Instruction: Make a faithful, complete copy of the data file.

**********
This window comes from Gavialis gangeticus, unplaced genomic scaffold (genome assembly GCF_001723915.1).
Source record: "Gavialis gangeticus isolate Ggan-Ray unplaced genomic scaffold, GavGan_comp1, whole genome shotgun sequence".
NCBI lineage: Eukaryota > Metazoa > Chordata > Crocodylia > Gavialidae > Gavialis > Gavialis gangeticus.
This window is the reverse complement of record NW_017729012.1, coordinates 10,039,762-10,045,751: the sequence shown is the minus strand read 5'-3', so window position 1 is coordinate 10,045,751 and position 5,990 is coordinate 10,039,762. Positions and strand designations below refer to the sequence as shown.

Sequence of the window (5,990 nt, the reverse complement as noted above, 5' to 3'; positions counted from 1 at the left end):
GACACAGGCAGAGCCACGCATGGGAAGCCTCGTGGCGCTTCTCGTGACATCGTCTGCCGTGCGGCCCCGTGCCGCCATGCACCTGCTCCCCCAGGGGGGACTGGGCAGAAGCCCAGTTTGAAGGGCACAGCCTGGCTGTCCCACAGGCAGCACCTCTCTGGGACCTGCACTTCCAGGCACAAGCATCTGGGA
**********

This window comes from Gavialis gangeticus, unplaced genomic scaffold (genome assembly GCF_001723915.1).
Source record: "Gavialis gangeticus isolate Ggan-Ray unplaced genomic scaffold, GavGan_comp1, whole genome shotgun sequence".
NCBI lineage: Eukaryota > Metazoa > Chordata > Crocodylia > Gavialidae > Gavialis > Gavialis gangeticus.
This window is the reverse complement of record NW_017729012.1, coordinates 10,039,762-10,045,751: the sequence shown is the minus strand read 5'-3', so window position 1 is coordinate 10,045,751 and position 5,990 is coordinate 10,039,762. Positions and strand designations below refer to the sequence as shown.

Sequence of the window (5,990 nt, the reverse complement as noted above, 5' to 3'; positions counted from 1 at the left end):
GACACAGGCAGAGCCACGCATGGGAAGCCTCGTGGCGCTTCTCGTGACATCGTCTGCCGTGCGGCCCCGTGCCGCCATGCACCTGCTCCCCCAGGGGGGACTGGGCAGAAGCCCAGTTTGAAGGGCACAGCCTGGCTGTCCCACAGGCAGCACCTCTCTGGGACCTGCACTTCCAGGCACAAGCATCTGGGA